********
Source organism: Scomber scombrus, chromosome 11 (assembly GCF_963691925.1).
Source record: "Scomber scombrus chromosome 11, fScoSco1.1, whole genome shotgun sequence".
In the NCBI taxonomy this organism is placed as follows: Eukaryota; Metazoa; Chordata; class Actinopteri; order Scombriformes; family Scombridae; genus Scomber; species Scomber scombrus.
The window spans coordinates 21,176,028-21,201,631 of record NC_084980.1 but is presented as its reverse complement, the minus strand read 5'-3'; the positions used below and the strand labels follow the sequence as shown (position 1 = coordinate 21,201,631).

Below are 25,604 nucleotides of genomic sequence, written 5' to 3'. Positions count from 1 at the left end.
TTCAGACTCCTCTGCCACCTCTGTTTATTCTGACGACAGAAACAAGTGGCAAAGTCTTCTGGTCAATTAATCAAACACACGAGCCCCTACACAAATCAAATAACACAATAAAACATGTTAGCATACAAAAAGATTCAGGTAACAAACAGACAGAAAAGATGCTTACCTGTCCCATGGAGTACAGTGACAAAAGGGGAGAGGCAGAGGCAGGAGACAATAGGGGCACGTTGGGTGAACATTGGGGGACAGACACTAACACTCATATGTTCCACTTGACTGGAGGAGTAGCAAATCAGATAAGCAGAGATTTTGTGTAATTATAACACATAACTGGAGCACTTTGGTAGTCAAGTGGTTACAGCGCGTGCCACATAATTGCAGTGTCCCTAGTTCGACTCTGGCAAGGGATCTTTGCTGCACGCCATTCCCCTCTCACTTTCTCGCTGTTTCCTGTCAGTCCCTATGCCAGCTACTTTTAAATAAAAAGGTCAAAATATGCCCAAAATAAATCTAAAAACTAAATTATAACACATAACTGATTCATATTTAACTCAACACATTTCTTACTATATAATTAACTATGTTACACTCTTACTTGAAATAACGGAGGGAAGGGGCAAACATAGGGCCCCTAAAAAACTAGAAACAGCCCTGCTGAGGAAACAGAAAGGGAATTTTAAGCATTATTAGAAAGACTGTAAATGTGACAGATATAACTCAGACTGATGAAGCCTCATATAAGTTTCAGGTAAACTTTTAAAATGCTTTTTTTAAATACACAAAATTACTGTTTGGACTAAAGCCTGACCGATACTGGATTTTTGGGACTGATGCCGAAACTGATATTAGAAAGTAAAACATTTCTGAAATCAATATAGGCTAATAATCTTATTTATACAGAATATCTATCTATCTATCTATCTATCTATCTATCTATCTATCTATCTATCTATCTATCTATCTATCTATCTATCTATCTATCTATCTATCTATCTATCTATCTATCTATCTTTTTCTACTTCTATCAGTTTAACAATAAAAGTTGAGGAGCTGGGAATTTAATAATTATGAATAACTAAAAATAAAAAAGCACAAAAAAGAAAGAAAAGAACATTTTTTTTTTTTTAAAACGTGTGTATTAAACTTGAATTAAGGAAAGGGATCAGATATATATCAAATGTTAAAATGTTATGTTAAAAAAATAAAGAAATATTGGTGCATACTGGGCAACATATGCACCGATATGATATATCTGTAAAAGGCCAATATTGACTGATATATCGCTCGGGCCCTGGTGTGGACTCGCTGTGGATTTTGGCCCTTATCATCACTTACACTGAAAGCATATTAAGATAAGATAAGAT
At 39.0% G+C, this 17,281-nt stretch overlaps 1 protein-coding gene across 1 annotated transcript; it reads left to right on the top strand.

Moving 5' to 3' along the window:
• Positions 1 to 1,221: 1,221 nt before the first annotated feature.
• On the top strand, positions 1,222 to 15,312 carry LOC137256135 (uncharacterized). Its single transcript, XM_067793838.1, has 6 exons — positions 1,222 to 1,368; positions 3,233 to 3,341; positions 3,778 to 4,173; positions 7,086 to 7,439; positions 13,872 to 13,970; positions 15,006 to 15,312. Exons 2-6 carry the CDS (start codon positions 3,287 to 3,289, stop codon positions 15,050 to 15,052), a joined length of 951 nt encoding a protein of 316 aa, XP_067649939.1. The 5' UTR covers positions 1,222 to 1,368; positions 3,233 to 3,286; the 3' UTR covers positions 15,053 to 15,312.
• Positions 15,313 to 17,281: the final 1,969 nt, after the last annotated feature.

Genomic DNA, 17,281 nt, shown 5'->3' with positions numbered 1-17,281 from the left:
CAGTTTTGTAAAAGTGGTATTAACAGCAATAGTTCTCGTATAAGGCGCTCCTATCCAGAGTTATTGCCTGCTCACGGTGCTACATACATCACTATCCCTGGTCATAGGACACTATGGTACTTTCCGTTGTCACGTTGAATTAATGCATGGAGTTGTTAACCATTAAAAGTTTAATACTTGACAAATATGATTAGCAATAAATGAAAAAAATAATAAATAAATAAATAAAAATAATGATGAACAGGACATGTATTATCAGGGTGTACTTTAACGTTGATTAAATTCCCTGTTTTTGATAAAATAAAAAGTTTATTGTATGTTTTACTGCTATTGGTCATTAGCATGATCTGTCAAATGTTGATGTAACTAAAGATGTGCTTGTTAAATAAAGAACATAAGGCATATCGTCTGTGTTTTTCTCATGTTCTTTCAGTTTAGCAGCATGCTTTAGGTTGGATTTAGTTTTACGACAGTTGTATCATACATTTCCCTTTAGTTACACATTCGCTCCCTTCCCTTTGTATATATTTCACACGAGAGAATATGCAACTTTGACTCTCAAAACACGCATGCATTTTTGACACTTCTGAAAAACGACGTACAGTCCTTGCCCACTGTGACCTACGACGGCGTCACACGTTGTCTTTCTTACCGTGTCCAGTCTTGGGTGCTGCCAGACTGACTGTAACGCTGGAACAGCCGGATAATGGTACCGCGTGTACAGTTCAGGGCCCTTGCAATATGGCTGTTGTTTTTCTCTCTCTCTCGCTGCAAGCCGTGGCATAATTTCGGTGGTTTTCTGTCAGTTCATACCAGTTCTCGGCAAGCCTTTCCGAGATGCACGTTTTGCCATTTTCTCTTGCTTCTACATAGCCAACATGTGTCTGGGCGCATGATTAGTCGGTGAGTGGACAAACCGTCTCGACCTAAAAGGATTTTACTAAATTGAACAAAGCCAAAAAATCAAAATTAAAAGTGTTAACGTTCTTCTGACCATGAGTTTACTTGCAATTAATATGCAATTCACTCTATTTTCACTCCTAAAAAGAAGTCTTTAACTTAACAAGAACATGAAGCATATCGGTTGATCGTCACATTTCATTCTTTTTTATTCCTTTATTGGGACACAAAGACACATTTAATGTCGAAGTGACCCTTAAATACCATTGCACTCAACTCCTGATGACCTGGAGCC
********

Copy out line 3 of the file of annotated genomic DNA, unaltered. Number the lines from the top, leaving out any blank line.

In the NCBI taxonomy this organism is placed as follows: Eukaryota; Metazoa; Chordata; class Actinopteri; order Scombriformes; family Scombridae; genus Scomber; species Scomber scombrus.